Under the banner of “#INCLUSION NOW” at a conference for professional business women in San Francisco on Tuesday, a “defiant” Hillary Clinton announced that she was officially “out of the woods” and committed to “never stop speaking out.”
The former secretary of state and first lady was greeted by what Time describes as an “enamored crowd of about 3,500” business women (other reports put the number at around 6,000). Clearly feeling at home in deep blue San Francisco among an audience in which she could really flex her identity politics, Clinton hit all of her hot button feminist talking points and, of course, worked in several jabs at her mortal enemy, that dastardly man who stole the election from her with his “dark vision of carnage.”
“I am thrilled to be out of the woods, in the company of so many inspiring women,” she declared, adding jokingly, “And there’s no place I’d rather be than here with you — other than the White House.”
“The last few months haven’t been exactly what I envisioned,” she admitted, “although I do know what I’m fighting for: I’m fighting for a fairer, big-hearted, inclusive America. And the unfinished business of the 21st century can’t wait any longer. Now is the time to demand the progress we want to see.”
She underscored that in that fight, “I’ll be right there with you every step of the way.”
Clinton urged her audience “not to grow tired” or be “discouraged and disappointed” because “change is not happening fast enough.” The way to see true progress, she suggested, was “more women at any table, at any conference call or email chain where decisions are made.”
Clinton made clear who stood in the way of that progress: those (like a certain man occupying the White House) who look at America and “see a dark vision of carnage.” Instead, she said, she sees “a light shining.” From the focus of her speech, that light is apparently shining on all the ways America is unfair to women, who according to her are not allowed to fully participate in the economy and constantly suffer sexism in the work place.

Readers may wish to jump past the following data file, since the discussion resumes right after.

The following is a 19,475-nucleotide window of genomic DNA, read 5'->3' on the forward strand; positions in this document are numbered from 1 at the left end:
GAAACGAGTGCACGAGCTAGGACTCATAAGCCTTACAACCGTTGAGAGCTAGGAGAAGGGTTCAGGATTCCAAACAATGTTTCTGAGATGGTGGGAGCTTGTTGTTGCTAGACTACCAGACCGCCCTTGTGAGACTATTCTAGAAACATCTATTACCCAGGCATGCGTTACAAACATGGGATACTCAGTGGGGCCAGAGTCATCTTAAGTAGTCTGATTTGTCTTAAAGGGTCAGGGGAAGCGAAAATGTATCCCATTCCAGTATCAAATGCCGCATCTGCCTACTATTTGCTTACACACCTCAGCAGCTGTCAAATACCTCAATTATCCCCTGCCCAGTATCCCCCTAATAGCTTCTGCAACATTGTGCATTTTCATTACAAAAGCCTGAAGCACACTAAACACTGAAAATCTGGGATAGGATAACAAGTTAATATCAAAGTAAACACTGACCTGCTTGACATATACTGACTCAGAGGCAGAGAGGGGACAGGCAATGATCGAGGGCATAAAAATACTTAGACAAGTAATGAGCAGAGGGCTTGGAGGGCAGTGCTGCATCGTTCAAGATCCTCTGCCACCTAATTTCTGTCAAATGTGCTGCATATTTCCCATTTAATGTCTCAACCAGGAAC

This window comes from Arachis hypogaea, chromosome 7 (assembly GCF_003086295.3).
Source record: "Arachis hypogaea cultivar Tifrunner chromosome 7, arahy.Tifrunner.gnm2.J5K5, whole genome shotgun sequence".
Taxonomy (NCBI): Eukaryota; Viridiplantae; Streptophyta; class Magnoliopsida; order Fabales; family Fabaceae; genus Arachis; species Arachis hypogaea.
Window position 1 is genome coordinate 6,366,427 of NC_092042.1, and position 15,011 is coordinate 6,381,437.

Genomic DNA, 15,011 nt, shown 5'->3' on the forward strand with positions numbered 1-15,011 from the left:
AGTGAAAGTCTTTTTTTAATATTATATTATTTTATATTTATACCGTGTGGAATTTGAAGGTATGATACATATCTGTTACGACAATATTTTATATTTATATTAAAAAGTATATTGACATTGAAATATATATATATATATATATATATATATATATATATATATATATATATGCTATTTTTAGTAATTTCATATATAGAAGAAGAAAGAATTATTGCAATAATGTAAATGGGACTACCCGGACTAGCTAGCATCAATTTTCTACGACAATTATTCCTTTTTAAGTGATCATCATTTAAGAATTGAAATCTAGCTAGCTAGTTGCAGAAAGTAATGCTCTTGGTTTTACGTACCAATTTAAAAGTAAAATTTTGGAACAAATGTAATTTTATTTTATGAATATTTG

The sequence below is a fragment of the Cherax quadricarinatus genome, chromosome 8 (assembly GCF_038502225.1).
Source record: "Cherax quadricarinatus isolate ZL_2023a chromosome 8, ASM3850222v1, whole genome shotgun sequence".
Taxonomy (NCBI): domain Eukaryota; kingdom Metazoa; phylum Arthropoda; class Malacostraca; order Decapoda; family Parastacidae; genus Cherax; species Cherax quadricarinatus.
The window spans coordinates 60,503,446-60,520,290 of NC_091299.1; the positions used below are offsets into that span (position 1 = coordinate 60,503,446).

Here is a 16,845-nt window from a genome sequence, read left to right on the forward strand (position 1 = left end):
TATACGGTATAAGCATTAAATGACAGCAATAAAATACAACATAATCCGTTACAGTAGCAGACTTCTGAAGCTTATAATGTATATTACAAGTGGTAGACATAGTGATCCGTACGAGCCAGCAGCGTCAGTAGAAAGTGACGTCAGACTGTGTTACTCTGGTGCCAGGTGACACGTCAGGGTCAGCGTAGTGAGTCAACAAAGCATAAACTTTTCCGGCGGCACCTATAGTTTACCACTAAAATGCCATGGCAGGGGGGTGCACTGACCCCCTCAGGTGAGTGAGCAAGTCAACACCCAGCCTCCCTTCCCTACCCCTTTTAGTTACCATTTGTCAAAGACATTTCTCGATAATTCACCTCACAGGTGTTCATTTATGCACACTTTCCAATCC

“Stereotypes and bias run rampant even at companies that pride themselves in forward thinking,” said Clinton.
And then, of course, there’s Washington, where she suggested “groups of men” are trying to strip women of their constitutional rights to make decisions about their “health” (the Democrats’ standard euphemism for access to abortion, particularly through Planned Parenthood). In her rebuke of man-filled Washington, she cheered, again, the failure of Trumpcare, which she slammed as something that would’ve hurt millions of Americans.
“When Congress and the administration tried to jam through a bill that would have kicked 24 million people off their health insurance, defunded Planned Parenthood, jeopardized access to affordable birth control, deprived people with disabilities and the elderly and nursing homes of essential care, they were met with a wave of resistance,” she said. “And when this disastrous bill failed, it was a victory for all Americans.”
Her audience loved that line.
One of the more curious statements she made seemed to reference a study that showed her campaign woefully under-emphasized policy while overemphasizing identity politics. In her comment, she tried to shift the blame for her campaign’s messaging failure.
“As a candidate for president, I put out a comprehensive plan. I don’t expect you to remember that,” she joked. “In fact, there was a recent study showing that none of my plans were really publicized or talked about, so that gives me something for speeches for at least a decade.”
So is this the beginning of a long campaign to try to get back into the White House? Or is she going to be running for a lesser office, like mayor of New York? She didn’t say, but she did vow to “never stop speaking out.”